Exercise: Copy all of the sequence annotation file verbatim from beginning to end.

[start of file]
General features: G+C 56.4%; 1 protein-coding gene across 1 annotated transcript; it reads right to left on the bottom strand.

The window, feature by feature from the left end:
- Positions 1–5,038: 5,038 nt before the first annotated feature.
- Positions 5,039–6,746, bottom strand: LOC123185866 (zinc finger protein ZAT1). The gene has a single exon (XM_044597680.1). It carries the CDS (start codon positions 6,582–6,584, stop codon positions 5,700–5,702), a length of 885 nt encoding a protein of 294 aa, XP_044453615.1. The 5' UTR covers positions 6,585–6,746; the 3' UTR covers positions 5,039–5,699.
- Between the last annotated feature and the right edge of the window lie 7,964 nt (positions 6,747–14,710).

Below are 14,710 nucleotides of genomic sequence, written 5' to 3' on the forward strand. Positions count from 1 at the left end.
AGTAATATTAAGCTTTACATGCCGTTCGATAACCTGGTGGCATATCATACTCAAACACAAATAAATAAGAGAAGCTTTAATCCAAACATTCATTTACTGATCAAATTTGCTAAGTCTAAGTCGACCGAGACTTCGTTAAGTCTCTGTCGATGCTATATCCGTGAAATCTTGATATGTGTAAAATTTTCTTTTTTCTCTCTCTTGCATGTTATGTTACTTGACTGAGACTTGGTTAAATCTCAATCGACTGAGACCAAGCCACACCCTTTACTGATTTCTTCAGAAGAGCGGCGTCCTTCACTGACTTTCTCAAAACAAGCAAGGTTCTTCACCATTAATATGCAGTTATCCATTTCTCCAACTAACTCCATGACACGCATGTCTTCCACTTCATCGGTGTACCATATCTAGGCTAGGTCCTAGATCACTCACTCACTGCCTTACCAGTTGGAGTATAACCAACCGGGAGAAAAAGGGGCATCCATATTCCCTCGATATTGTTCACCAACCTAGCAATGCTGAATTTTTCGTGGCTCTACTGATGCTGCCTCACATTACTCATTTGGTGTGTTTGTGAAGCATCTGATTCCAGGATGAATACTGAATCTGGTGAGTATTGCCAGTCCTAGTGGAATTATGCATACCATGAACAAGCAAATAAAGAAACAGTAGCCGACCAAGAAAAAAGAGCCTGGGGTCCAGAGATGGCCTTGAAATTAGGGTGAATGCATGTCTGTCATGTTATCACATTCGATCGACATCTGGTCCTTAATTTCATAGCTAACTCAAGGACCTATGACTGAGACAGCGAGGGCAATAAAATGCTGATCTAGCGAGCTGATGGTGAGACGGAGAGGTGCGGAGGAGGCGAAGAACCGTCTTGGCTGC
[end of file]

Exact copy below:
General features: G+C 56.4%; 1 protein-coding gene across 1 annotated transcript; it reads right to left on the bottom strand.

The window, feature by feature from the left end:
- Positions 1–5,038: 5,038 nt before the first annotated feature.
- Positions 5,039–6,746, bottom strand: LOC123185866 (zinc finger protein ZAT1). The gene has a single exon (XM_044597680.1). It carries the CDS (start codon positions 6,582–6,584, stop codon positions 5,700–5,702), a length of 885 nt encoding a protein of 294 aa, XP_044453615.1. The 5' UTR covers positions 6,585–6,746; the 3' UTR covers positions 5,039–5,699.
- Between the last annotated feature and the right edge of the window lie 7,964 nt (positions 6,747–14,710).

Below are 14,710 nucleotides of genomic sequence, written 5' to 3' on the forward strand. Positions count from 1 at the left end.
AGTAATATTAAGCTTTACATGCCGTTCGATAACCTGGTGGCATATCATACTCAAACACAAATAAATAAGAGAAGCTTTAATCCAAACATTCATTTACTGATCAAATTTGCTAAGTCTAAGTCGACCGAGACTTCGTTAAGTCTCTGTCGATGCTATATCCGTGAAATCTTGATATGTGTAAAATTTTCTTTTTTCTCTCTCTTGCATGTTATGTTACTTGACTGAGACTTGGTTAAATCTCAATCGACTGAGACCAAGCCACACCCTTTACTGATTTCTTCAGAAGAGCGGCGTCCTTCACTGACTTTCTCAAAACAAGCAAGGTTCTTCACCATTAATATGCAGTTATCCATTTCTCCAACTAACTCCATGACACGCATGTCTTCCACTTCATCGGTGTACCATATCTAGGCTAGGTCCTAGATCACTCACTCACTGCCTTACCAGTTGGAGTATAACCAACCGGGAGAAAAAGGGGCATCCATATTCCCTCGATATTGTTCACCAACCTAGCAATGCTGAATTTTTCGTGGCTCTACTGATGCTGCCTCACATTACTCATTTGGTGTGTTTGTGAAGCATCTGATTCCAGGATGAATACTGAATCTGGTGAGTATTGCCAGTCCTAGTGGAATTATGCATACCATGAACAAGCAAATAAAGAAACAGTAGCCGACCAAGAAAAAAGAGCCTGGGGTCCAGAGATGGCCTTGAAATTAGGGTGAATGCATGTCTGTCATGTTATCACATTCGATCGACATCTGGTCCTTAATTTCATAGCTAACTCAAGGACCTATGACTGAGACAGCGAGGGCAATAAAATGCTGATCTAGCGAGCTGATGGTGAGACGGAGAGGTGCGGAGGAGGCGAAGAACCGTCTTGGCTGC